Index Fund Advisors
Founder & President
Mark Hebner is Founder and President of Index Fund Advisors, Inc. (IFA), author of the popular book, "Index Funds: The 12-Step Recovery Program for Active Investors", and is a respected speaker, news contributor and provider of authoritative information and education on investing.
"Index Funds" has received praise from financial industry and academic luminaries, including John Bogle, David Booth, Burton Malkiel, as well as Nobel Laureates Harry Markowitz and Paul Samuelson. It was nominated as one of the three all-time greatest investment books, along with the writings of John Bogle and Warren Buffett.
IFA avoids the futile, speculative, and unnecessary cost-generating activities of stock, time, manager, and style picking. Contrarily, IFA employs a disciplined, quantitative approach that emphasizes broad diversification and consistent exposure to the structural trends of global publicly-traded markets.
IFA is a true fiduciary financial advisory firm, compelled by law to act in the best interests of clients, always – something the investing public, mistakenly, believes all financial advisors are required to do.
Mark contends that one can be a passive investor but still apply active intelligence to the process of investing. He takes an evidence-based academic approach to this process and illustrates it with art and science.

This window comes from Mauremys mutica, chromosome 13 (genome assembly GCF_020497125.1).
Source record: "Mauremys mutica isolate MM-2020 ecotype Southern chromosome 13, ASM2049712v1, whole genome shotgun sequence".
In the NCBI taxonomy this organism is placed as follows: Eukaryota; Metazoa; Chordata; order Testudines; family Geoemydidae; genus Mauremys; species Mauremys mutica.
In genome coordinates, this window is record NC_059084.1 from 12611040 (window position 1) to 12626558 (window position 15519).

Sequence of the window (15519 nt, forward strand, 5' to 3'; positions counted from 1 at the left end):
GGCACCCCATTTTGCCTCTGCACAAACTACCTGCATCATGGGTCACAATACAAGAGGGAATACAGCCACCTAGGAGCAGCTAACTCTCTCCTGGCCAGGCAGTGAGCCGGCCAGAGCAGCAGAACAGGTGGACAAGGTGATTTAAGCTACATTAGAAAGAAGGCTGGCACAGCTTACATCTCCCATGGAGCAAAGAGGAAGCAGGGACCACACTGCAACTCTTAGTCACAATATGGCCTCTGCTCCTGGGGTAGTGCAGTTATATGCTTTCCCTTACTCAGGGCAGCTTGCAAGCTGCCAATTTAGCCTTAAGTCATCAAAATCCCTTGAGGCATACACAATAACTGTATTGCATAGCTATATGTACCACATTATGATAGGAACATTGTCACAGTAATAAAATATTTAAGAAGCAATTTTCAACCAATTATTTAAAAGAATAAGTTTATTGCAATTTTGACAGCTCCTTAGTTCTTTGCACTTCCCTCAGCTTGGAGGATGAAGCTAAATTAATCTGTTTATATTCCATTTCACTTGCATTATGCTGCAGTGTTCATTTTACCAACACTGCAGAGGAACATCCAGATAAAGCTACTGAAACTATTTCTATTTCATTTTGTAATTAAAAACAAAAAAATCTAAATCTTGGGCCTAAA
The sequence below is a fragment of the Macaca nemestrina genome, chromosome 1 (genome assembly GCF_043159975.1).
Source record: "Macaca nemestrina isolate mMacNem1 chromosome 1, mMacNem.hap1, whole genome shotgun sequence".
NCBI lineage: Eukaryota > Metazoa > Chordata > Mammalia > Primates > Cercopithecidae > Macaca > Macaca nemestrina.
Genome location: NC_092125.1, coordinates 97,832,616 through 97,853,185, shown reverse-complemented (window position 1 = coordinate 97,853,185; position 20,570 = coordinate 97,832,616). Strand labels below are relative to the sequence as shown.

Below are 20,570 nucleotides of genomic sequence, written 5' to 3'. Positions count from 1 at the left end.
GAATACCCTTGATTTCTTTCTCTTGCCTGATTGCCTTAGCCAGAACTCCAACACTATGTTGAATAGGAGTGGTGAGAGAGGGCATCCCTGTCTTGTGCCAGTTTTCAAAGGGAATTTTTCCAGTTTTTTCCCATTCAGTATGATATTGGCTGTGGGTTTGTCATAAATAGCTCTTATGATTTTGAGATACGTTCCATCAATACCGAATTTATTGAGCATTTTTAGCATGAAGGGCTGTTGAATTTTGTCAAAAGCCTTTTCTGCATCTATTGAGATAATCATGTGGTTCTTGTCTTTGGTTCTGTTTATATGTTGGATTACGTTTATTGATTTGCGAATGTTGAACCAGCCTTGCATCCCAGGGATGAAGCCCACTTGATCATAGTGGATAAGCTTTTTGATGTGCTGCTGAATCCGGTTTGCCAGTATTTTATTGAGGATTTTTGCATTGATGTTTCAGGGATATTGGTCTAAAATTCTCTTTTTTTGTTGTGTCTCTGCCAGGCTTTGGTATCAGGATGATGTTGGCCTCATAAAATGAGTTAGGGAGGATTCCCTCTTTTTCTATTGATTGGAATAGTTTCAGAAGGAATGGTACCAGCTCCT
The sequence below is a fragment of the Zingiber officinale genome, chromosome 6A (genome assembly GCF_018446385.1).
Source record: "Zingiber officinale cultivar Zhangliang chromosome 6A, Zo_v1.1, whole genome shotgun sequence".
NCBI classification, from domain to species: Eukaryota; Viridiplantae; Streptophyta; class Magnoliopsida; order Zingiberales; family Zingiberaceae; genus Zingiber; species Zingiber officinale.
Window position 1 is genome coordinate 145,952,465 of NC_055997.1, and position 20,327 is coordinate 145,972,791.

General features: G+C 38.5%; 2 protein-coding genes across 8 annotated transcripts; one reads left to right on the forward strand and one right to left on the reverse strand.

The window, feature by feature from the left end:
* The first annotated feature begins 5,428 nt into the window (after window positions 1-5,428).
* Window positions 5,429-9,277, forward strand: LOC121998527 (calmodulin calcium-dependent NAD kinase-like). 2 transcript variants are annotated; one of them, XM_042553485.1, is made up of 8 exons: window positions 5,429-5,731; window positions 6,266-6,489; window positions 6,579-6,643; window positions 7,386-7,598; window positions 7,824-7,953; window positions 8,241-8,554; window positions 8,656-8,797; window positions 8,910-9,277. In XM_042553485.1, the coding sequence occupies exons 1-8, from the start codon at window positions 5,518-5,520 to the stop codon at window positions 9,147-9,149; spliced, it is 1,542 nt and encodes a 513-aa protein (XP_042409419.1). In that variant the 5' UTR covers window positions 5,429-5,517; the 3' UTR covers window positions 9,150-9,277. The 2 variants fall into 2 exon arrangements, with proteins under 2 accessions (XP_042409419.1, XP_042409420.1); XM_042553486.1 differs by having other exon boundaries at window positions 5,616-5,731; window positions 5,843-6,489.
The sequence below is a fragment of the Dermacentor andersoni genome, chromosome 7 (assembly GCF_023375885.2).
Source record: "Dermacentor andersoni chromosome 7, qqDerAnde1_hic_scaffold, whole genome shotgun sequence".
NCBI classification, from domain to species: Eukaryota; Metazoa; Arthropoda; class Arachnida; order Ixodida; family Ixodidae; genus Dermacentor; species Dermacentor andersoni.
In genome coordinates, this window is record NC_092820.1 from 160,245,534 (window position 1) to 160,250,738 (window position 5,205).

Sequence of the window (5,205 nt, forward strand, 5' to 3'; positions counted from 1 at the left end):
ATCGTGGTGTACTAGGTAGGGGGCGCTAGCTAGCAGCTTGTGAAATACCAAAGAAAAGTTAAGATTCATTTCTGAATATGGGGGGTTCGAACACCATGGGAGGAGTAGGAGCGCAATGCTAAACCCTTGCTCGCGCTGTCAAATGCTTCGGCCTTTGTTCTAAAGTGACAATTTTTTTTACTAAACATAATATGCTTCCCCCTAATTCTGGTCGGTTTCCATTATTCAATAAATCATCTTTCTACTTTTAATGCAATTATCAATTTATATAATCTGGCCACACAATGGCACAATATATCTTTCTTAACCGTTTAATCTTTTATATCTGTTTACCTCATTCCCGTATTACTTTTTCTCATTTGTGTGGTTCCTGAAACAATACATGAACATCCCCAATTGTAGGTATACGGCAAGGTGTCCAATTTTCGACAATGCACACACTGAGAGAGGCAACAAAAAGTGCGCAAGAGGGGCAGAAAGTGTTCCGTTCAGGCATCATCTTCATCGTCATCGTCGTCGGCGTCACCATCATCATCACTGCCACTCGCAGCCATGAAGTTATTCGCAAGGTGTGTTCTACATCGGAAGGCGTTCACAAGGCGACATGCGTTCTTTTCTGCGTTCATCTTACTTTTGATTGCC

Mark was a member of the Young Presidents' Organization for 19 years and is currently a member of the World Presidents' Organization and the Chief Executives Organization.
Prior to founding Index Fund Advisors in 1999, Mark was President, CEO and co-Founder of Syncor International (previously a public company - SCOR) from 1975 to 1985. In Jan. 2003, Cardinal Health acquired Syncor for approximately $850 million. As a division of Cardinal Health, it is the largest radiopharmaceutical network in the United States.
BS Nuclear Pharmacy, University of New Mexico
MBA, University of California at Irvine
Assets Under Management:
Nothing contained in this publication is intended to constitute legal, tax, securities, or investment advice, nor an opinion regarding the appropriateness of any investment, nor a solicitation of any type. The general information contained in this publication should not be acted upon without obtaining specific legal, tax, and investment advice from a licensed professional.